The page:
- Put it under product - gives the feedback loop
- if put under engineering - will compete against engineers
- if under sales - becomes sales
- if budget comes from marketing - devrel becomes marketing
- The future is Streaming? Devs want to see another dev at work, live
- Be careful about paying for developer interactions - “best way to ruin a marriage is to pay for sex”. Can backfire really hard. Devs want belonging, fun, growth - tie it into overall vision.
- Who to hire first? Depends on breadth vs depth.
- Breadth: Content Writers and Advocates
- Depth: Partner Engs
- Interview: build on the platform, describe how the platform sucks. Seek empathy, willingness to admit room for improvement.
- How to choose between easy to measure but less effective things vs hard to measure but potentially more impactful things? Do the right things over the easy to measure things. Sometimes it can take >6 months for developers to try you out after first hearing about you.
- Swag and dinner expenses are worth it. Slack socks worked great. Creates belonging.
- Devrel know how to message to developers, have the most empathy. If you don’t build the feedback loop to product, will create a lot of frustration. At Slack, every week both support and devrel can bring 3 issues to product, and product HAS to triage them. Every week there is a PM accountable.
- KPI to describe health of community: If a community leader leaves, how likely is the community to disperse? A community lead needs to have an apprentice, a second in command. Dinner with community leaders every month - to engage them.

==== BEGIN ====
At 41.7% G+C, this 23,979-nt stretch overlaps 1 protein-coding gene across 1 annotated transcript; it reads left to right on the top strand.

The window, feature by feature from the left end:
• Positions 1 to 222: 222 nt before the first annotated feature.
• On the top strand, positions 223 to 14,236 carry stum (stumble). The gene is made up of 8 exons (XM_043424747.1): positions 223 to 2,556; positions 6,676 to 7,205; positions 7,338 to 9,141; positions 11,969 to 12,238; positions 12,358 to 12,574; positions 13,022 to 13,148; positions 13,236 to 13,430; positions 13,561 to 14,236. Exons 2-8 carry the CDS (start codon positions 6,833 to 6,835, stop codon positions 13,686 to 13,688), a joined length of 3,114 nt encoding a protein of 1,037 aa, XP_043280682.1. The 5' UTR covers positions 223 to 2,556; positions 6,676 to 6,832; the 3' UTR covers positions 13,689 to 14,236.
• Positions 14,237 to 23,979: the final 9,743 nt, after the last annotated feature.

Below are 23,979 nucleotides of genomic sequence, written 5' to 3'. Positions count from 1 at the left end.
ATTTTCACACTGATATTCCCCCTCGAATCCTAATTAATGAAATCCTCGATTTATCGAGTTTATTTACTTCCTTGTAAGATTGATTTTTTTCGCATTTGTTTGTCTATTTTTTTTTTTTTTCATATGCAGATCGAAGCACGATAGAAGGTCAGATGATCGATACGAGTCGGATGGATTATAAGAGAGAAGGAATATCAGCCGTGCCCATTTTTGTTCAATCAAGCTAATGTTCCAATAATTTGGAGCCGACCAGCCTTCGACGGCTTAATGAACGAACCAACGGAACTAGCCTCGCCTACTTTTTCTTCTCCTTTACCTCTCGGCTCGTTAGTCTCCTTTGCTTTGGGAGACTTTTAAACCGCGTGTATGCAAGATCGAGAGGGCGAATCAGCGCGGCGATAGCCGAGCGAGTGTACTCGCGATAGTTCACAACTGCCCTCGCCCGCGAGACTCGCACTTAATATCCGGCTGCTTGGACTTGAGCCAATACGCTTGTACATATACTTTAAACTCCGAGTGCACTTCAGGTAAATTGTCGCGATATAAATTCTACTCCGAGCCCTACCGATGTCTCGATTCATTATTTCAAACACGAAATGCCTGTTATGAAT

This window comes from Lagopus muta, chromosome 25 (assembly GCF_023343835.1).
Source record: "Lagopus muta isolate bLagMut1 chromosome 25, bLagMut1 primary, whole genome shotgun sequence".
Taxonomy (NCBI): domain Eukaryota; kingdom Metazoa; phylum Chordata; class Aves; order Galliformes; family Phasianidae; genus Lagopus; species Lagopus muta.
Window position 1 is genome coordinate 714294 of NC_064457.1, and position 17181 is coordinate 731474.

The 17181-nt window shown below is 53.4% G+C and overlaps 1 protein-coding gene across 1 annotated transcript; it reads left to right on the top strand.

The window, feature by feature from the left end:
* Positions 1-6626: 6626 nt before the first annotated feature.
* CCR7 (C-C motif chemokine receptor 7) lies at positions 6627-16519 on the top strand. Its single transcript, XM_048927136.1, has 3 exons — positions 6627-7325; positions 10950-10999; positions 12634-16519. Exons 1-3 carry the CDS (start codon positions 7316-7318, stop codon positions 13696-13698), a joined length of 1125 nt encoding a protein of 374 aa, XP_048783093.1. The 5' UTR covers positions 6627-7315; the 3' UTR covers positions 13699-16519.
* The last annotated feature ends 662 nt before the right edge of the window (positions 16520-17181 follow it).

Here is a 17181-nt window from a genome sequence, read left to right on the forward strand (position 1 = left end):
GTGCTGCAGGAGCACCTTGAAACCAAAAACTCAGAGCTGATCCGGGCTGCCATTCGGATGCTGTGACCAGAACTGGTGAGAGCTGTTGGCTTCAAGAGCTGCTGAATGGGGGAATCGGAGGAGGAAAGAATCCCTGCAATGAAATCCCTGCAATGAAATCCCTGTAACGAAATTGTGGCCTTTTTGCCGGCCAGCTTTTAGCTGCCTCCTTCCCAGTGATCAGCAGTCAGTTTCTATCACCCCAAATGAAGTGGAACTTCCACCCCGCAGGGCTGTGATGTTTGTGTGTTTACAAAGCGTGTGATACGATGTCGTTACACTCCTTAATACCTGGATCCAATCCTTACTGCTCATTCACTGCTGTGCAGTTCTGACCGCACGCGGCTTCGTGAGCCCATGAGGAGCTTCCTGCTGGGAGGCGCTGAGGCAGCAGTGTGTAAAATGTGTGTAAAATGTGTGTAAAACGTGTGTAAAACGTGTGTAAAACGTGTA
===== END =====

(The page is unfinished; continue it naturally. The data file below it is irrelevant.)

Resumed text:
- Big Partners are great for initial launch - beta program before launch is high value, low cost. Bring developers to the office to do what you ask them to do - it’s humbling to watch the confusion. Cost $50 of amazon vouchers.
- How to trust your team? Tie them to a single metric: Twitter reactions -> blogposts -> landing on dev sites. “Show growth of 20% week on week” (!!!?!)
- amount of time to get a response in an issue
- how long does an issue take to get resolved
- connecting open source to a service - can measure that
- Application devrel vs Core devrel
- People contribute to your OSS because they want recognition, some incentives on your platform.
- Don’t assume devs are going to show up with all the skills they need to contribute - need to build a pipeline to get there
- Make docs and website very easy to contribute to.
- Most people show up to fix 1 thing, but they stick around bc of community. It’s not even about external recognition - internal recognition can be enough, if they did something hard that is recognized by core devs.
- People like to see their names pop up in badges.
- Developer as customer vs Developer as community member - there is a lot of overlap
- As Customer: it’s about value exchange, e.g. Twilio, Stripe
- As Community Members: it’s like “miniemployees” - they are kind of working for you - it’s about fun, growth, and belonging.
- Create release notes that are really funny, helps to make feeling that you aren’t “managing” the community, you’re a member of the community. You can’t “manage” a community from the outside - you have to be a part of it.